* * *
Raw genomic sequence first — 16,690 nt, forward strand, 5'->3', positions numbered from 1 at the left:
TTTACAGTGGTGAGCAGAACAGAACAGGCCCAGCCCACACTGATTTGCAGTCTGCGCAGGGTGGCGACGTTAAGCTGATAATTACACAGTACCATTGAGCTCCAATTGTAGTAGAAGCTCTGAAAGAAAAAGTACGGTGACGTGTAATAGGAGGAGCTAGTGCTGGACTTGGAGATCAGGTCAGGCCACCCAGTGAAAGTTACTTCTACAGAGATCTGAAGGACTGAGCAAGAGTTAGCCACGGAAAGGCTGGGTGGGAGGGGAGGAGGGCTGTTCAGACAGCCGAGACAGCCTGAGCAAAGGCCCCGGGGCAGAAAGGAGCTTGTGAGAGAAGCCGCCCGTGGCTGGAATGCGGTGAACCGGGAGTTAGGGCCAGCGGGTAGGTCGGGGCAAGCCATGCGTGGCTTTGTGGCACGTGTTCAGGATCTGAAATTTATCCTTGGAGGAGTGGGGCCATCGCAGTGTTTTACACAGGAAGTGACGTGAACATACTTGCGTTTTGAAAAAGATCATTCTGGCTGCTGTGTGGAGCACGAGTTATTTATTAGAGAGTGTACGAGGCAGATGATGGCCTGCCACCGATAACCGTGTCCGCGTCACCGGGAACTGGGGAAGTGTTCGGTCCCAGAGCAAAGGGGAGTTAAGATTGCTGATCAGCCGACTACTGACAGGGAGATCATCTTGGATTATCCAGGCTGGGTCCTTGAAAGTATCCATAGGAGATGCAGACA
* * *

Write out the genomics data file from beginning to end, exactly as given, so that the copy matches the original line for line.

Raw genomic sequence first — 16,690 nt, forward strand, 5'->3', positions numbered from 1 at the left:
TTTACAGTGGTGAGCAGAACAGAACAGGCCCAGCCCACACTGATTTGCAGTCTGCGCAGGGTGGCGACGTTAAGCTGATAATTACACAGTACCATTGAGCTCCAATTGTAGTAGAAGCTCTGAAAGAAAAAGTACGGTGACGTGTAATAGGAGGAGCTAGTGCTGGACTTGGAGATCAGGTCAGGCCACCCAGTGAAAGTTACTTCTACAGAGATCTGAAGGACTGAGCAAGAGTTAGCCACGGAAAGGCTGGGTGGGAGGGGAGGAGGGCTGTTCAGACAGCCGAGACAGCCTGAGCAAAGGCCCCGGGGCAGAAAGGAGCTTGTGAGAGAAGCCGCCCGTGGCTGGAATGCGGTGAACCGGGAGTTAGGGCCAGCGGGTAGGTCGGGGCAAGCCATGCGTGGCTTTGTGGCACGTGTTCAGGATCTGAAATTTATCCTTGGAGGAGTGGGGCCATCGCAGTGTTTTACACAGGAAGTGACGTGAACATACTTGCGTTTTGAAAAAGATCATTCTGGCTGCTGTGTGGAGCACGAGTTATTTATTAGAGAGTGTACGAGGCAGATGATGGCCTGCCACCGATAACCGTGTCCGCGTCACCGGGAACTGGGGAAGTGTTCGGTCCCAGAGCAAAGGGGAGTTAAGATTGCTGATCAGCCGACTACTGACAGGGAGATCATCTTGGATTATCCAGGCTGGGTCCTTGAAAGTATCCATAGGAGATGCAGACA